Pros – The passion of these two characters can lead to some memorable scenes of either their fights or their more intense loving moments.
Cons – It becomes obvious very quickly that these two characters cannot keep this up forever and their fights can become a hindrance to their development no matter how great the fireworks are.
Longevity – Terminal. The flame of this relationship will burn both of them up eventually.

Domination and Submission – A mutually beneficial relationship where one party leads and the other follows. They both respect one another but the more dominant personality tends to lead the way through the bumps.
Pros – With a mutually agreed upon dominant in the relationship there is always one character who makes the call and one that follows, it makes it a smoother ride through issues between the two in the story.
Cons – Because there is only one person in the dominant position it leads some character development out for the submissive at times due to their follow the leader mentality.
Longevity – Indefinite, so long as both agree to their parts and trust one another the relationship can last.

The Complacent Couple – After years of being together for whatever reason, they have found themselves simply tolerating each other for either mutual children or simply complacency. The romance is dead but they are used to each other enough to get along for appearances.
Pros – These two are very used to one another and tend to be very good at smoothing things over in public.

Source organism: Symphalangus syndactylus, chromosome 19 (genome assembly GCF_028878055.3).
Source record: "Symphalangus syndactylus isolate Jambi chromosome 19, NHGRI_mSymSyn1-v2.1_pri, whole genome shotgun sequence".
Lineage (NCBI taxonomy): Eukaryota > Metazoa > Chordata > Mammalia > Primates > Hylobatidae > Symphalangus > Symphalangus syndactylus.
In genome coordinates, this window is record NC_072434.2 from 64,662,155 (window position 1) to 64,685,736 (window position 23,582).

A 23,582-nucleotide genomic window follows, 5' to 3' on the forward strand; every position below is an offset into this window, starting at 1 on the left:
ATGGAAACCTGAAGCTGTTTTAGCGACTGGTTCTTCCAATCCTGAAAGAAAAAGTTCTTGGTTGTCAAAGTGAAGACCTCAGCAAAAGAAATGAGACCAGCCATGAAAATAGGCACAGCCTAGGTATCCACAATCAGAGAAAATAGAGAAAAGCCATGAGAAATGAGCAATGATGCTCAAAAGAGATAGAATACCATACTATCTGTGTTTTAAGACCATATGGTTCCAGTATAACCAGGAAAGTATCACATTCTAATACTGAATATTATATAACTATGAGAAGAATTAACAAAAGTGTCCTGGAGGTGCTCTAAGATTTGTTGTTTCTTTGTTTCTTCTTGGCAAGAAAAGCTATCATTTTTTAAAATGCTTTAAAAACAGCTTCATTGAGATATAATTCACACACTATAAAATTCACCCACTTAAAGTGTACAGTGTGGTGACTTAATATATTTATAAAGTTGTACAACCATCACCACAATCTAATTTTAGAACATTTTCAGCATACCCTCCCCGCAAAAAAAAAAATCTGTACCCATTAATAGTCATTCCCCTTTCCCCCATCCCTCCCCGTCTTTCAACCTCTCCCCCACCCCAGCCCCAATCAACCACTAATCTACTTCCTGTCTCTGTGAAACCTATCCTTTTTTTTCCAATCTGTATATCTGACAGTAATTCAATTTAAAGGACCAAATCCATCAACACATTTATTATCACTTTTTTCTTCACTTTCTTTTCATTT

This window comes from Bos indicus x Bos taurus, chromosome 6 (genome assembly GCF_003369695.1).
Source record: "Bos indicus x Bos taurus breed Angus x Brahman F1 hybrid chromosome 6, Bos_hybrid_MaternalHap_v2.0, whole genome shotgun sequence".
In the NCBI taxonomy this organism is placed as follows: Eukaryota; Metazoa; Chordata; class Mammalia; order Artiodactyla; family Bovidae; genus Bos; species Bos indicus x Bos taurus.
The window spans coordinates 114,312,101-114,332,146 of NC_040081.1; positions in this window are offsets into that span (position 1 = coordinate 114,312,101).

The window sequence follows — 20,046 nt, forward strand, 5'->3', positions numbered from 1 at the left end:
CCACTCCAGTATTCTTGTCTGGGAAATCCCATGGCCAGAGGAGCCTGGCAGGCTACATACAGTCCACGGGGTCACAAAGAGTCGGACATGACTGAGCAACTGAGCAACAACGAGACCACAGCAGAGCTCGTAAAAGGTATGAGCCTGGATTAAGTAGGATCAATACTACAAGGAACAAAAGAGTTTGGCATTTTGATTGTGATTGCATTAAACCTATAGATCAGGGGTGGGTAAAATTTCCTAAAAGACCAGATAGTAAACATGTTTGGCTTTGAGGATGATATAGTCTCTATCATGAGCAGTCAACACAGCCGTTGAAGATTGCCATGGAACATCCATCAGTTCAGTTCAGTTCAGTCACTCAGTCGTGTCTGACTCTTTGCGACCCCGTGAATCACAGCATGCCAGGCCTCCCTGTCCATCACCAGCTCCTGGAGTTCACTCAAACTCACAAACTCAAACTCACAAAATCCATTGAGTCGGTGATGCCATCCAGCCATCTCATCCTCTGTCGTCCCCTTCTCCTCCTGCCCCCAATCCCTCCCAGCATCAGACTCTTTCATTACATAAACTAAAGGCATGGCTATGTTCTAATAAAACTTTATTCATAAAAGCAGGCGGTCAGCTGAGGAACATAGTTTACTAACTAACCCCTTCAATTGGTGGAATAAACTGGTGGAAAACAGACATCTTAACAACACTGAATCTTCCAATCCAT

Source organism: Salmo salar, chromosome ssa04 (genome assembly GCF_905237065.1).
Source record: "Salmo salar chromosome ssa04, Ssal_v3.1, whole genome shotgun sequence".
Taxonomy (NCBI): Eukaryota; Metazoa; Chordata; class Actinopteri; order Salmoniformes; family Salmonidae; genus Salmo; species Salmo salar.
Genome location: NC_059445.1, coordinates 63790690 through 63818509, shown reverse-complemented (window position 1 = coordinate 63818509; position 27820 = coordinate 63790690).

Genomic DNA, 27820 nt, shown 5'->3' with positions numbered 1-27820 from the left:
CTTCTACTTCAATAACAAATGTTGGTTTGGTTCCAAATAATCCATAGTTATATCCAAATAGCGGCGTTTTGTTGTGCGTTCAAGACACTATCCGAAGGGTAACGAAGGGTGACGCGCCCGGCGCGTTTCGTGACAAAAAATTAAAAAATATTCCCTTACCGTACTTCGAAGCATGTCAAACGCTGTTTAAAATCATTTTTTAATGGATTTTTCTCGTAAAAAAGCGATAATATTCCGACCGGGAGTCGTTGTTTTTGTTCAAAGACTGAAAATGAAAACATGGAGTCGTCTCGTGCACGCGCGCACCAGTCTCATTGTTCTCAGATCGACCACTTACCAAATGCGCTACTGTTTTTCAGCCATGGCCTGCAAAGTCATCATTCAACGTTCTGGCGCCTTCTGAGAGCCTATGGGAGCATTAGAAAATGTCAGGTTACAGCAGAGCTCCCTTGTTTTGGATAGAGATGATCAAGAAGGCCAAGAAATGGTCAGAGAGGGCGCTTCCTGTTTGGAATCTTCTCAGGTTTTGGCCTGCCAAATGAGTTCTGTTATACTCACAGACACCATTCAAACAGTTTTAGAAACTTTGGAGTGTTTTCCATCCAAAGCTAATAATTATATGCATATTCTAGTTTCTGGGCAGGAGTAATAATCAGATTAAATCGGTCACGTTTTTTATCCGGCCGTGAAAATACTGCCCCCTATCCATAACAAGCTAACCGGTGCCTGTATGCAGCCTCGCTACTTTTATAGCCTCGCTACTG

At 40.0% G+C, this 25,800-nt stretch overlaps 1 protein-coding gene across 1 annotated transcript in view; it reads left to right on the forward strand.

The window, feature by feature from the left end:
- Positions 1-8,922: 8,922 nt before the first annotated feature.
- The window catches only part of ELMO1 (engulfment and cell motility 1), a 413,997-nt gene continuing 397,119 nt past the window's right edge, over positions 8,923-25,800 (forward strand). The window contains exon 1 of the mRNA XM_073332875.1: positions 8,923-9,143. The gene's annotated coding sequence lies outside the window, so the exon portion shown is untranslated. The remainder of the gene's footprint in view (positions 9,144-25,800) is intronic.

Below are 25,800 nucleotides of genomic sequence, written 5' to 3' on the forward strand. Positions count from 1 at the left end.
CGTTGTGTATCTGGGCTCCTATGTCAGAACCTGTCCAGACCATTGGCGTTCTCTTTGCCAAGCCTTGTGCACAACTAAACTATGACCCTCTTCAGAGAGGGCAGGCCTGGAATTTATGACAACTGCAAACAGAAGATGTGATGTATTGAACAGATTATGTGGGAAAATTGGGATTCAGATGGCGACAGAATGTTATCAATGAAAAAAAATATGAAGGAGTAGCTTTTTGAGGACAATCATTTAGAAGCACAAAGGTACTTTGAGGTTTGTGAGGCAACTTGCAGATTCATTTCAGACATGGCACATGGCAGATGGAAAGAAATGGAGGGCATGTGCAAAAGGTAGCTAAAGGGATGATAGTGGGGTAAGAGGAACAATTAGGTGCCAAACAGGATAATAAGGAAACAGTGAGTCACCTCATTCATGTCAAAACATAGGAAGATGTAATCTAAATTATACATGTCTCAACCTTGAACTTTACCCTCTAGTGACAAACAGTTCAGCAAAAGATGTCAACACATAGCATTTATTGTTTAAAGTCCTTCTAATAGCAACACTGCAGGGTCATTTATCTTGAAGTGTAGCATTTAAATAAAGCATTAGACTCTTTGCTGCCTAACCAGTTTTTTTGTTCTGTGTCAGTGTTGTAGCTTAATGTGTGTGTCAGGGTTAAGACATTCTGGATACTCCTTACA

Cons – Because of their complacent mentality with one another the romance is boring and rarely exciting to read.
Longevity – Unknown. Depending on if they ever wake up and start the romance over or if they decide to finally leave, there is no telling.

The Co-Dependant Couple – One or both parties in the relationship constantly need approval or attention from the other. They are miserable or unhappy when they are not around their other half.
Pros – These characters are attached at the hip and tend to be side by side a lot during situations and are hyper-aware of each other’s schedule and habits.
Cons – This dependency upon one another can hinder their development in a story and become irritating for some to watch.
Longevity – Unknown. If both parties are co-dependent then it could last, if not, it will wear out the non-dependent party.

Abusive and Harmful – This relationship is a situation of a bully and a victim. While it is sometimes denied to count as an actual relationship, it does exist between romantic partners.
Pros – The only pro for stories with an abusive relationship is to show the strength of the victim to overcome the bully or to show the villainy of the bully in the relationship.
Cons – This relationship will make people angry very quickly. Reading about someone being abused will make the abuser a prime target of hate.
Longevity – Terminal. This kind of relationship ends either when the abuser is fed up with their victim and finds a new one or when the victim finally walks away. It rarely lasts.

As you can see, relationships can vary in their nature throughout both real life and fiction. Being aware at how they function and contribute to your story helps give characters life.



Do you agree with my list? Do you have any others to contribute? Please let us know in the comments!